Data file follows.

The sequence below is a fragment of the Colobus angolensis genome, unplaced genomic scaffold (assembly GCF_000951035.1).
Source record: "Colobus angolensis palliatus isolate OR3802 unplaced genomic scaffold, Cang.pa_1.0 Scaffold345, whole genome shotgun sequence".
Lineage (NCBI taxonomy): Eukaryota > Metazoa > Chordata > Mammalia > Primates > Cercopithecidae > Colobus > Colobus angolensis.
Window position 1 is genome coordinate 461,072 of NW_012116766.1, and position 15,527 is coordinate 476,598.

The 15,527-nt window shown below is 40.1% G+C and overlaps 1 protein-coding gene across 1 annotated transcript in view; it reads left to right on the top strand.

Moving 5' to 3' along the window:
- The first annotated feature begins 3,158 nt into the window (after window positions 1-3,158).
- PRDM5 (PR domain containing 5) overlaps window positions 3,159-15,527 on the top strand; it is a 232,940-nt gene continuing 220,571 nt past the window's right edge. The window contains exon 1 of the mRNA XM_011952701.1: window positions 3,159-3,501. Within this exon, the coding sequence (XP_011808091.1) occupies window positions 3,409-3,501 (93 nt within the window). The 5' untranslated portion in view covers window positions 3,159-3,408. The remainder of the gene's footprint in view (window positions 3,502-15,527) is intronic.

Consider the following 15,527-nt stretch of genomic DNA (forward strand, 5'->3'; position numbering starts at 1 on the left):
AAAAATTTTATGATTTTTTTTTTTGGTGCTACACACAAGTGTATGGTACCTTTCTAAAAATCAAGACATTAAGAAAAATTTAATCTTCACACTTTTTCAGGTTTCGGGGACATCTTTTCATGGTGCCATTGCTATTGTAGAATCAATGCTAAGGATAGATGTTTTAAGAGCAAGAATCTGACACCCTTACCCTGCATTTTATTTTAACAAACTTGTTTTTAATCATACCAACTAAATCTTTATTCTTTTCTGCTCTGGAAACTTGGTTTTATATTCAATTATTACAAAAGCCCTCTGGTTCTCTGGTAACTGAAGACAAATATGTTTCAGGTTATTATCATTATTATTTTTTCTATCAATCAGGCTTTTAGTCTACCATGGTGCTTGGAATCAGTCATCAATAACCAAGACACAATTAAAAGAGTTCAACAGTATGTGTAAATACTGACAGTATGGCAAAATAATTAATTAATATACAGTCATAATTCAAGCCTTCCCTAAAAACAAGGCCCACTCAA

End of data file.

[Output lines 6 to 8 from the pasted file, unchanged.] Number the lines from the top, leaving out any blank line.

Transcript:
Moving 5' to 3' along the window:
- The first annotated feature begins 3,158 nt into the window (after window positions 1-3,158).
- PRDM5 (PR domain containing 5) overlaps window positions 3,159-15,527 on the top strand; it is a 232,940-nt gene continuing 220,571 nt past the window's right edge. The window contains exon 1 of the mRNA XM_011952701.1: window positions 3,159-3,501. Within this exon, the coding sequence (XP_011808091.1) occupies window positions 3,409-3,501 (93 nt within the window). The 5' untranslated portion in view covers window positions 3,159-3,408. The remainder of the gene's footprint in view (window positions 3,502-15,527) is intronic.